Hybrids are Best: Resume Formatting

Hybrids are Best: Resume Formatting

Like car engines, the hybrid combines the best of both worlds.  Once you get some legal experience under your belt, we recommend a combination functional/chronological resume format rather than a straight reverse chronology of your work experience.

Format choices

  • Chronological

A chronological resume is organized by your employment history in reverse order from the present back to your first legal position, with job titles, names and locations of employers, dates of employment and responsibilities and accomplishments for each. Recruiters and hiring partners like this resume format because it clearly demonstrates your job history and career advancement.

  • Functional

This format sometimes is used by job seekers with a number of jobs, gaps in employment, or a job history in a different field.  A functional resume is organized by skills and functions. In a purely functional resume, company names, employment dates, and position titles are intentionally omitted. This resume format is the least common and least preferred by employers because it signals that there may be issues in your background and leaves too many questions unanswered.

  • Combination

The combination chronological-functional resume is our recommendation for experienced attorneys who have had more than a few jobs.  It is mostly functional but also includes a bare-bones work history in reverse chronological order.   This format highlights your expertise and achievements that might otherwise be buried within the job-history section, while presenting, but deemphasizing, your chronology of jobs.  [See resume sample below.]

Sell your expertise

You want the reader to quickly scan your resume and see “this is what I’ve done and what I can do for you”.  You may include an initial sentence summarizing your strengths, but we recommend against an “Objective” section since it either is so broad it is meaningless or so focused it looks too crafted for the particular job.

In a combination format, rather than listing your experience at each past position, much of which can be repetitive, fold your job descriptions into one “Experience” section, perhaps with bullets and/or boldface headings to make it easy to read.  Focus on transferable skills and experience tailored to the position being sought.  For example, if you have done a mix of corporate and real estate transactions but are applying for a real estate position, list your real estate experience first and spend more space talking about your relevant experience in that area and less on the corporate.  It is fine to have more than one form of resume, tweaked to the particular type of position you are seeking.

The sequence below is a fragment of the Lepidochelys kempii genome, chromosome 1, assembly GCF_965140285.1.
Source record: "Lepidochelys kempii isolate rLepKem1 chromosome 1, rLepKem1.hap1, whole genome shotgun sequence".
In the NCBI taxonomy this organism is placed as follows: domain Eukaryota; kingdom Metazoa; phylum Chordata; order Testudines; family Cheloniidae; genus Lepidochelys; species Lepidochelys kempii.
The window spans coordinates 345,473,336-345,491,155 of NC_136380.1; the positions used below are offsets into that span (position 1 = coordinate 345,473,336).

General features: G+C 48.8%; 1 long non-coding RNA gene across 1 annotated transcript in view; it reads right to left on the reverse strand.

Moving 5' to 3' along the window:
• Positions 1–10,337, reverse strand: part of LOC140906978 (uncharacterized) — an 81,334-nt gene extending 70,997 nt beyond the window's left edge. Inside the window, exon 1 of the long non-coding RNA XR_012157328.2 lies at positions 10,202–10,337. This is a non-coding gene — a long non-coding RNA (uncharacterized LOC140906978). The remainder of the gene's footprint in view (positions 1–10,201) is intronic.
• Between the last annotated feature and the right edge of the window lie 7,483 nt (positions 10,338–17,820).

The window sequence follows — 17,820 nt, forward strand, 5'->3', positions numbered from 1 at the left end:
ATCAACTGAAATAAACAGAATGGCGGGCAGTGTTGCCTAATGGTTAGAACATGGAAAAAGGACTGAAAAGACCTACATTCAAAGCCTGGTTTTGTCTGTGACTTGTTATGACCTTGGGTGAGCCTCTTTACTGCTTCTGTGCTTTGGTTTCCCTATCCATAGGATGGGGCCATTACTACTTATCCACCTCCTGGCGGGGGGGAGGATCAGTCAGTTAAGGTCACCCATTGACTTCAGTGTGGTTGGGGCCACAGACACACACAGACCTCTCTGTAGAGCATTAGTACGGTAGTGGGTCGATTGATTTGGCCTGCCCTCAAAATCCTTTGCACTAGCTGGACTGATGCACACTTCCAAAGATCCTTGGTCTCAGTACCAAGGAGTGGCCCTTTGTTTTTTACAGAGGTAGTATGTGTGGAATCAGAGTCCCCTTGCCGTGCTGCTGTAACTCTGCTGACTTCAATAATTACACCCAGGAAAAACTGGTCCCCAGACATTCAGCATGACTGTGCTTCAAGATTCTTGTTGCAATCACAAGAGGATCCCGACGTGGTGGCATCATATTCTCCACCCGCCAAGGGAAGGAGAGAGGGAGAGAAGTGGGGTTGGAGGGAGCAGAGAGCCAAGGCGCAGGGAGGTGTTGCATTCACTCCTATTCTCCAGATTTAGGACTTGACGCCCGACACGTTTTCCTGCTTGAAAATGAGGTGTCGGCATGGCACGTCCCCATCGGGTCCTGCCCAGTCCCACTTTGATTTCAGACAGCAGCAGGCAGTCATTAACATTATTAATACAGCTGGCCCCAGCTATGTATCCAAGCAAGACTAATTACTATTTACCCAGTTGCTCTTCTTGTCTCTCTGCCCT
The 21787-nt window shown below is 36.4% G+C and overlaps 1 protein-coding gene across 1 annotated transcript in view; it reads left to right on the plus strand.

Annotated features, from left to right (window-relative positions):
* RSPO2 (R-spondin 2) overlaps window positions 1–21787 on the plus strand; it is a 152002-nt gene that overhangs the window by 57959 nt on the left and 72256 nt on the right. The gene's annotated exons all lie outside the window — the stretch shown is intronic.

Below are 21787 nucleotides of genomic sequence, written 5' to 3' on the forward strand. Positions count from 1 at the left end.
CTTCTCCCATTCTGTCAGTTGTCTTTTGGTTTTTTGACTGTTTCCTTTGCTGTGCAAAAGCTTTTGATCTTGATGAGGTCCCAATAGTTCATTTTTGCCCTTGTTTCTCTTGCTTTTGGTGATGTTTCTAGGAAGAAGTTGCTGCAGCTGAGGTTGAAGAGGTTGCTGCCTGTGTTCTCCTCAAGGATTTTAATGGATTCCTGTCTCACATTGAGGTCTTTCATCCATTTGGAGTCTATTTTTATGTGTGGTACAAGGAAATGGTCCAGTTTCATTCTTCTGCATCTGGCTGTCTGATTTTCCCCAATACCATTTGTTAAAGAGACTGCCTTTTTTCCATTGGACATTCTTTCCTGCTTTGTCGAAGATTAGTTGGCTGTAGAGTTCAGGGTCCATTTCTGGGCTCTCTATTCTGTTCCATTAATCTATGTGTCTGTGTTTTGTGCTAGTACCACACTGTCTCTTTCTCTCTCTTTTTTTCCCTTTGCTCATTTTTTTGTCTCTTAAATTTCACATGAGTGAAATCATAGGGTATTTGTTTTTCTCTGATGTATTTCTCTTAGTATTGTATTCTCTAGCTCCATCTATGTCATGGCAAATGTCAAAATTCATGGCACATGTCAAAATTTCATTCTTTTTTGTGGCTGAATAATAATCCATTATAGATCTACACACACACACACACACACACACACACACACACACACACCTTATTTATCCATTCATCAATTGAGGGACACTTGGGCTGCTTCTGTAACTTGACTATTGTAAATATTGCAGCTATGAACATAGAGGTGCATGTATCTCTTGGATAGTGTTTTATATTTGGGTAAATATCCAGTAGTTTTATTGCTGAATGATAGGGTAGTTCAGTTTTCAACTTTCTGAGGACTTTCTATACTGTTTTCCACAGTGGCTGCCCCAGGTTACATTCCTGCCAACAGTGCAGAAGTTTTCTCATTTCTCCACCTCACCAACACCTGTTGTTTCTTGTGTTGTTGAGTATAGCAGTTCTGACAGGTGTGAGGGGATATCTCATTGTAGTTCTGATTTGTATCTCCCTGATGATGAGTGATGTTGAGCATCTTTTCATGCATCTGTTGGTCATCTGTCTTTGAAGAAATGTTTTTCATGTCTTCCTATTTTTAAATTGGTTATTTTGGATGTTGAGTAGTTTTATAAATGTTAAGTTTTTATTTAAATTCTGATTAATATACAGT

List your history

After describing your experience, include a separate “Employment” section listing, in reverse chronological order, each firm name, city, your title and dates of employment.  You might include one sentence about your duties, but with little detail as it is fleshed out in the previous section.  If you have worked in other fields, such as business or education, separate your work history with sub-headings into legal and non-legal experience.

Briefly summarize your pre-law career if it is not specifically related to the substance of your legal career.  Or, omit it if it doesn’t relate to current job or is too long ago to be relevant.  If, on the other hand, your pre-law career enhances your legal practice, for example you were an electrical engineer and now practice patent law, include the important details.


For candidates with more than five years of practice experience, the education section is presented after your expertise and work history.  If you wish to include specializations, certifications, MCLE and other training, you can title this section “Education and Training”.  List recent relevant MCLE or other training, including the year and source, to show you are up to date.

DO include dates on your law degree (and all law jobs).  Rather than obscure the fact of your seniority, omitting dates can backfire. Prospective employers may either assume that you are trying to hide your age or that you are even older than you are.  You may leave the date off of your undergraduate degree if you are a second career lawyer and there was significant time between that degree and your JD.


Listing interests on your resume is optional, and should include only those that are relevant to the position or show you are fit and energetic.  Include activities or memberships that may have business development potential.  Also include publications and presentations if you have them.  List technical skills, but omit obsolete technologies such as shorthand, or typing speed.  Leave off personal information including marital status, children, height, weight, and health.  Those are illegal for an employer to ask about, so don’t volunteer it.


It is best to keep your resume to two pages or less.  If you have more information you wish to impart, consider an addendum. Addenda could include representative cases or transactions, where you select some matters you have worked on, and describe them and the level of your involvement in more detail than would be appropriate in a resume.  If you have authored numerous law-related articles, or spoken at many programs, those lists also could be appropriate for an addendum.



Valerie Fontaine
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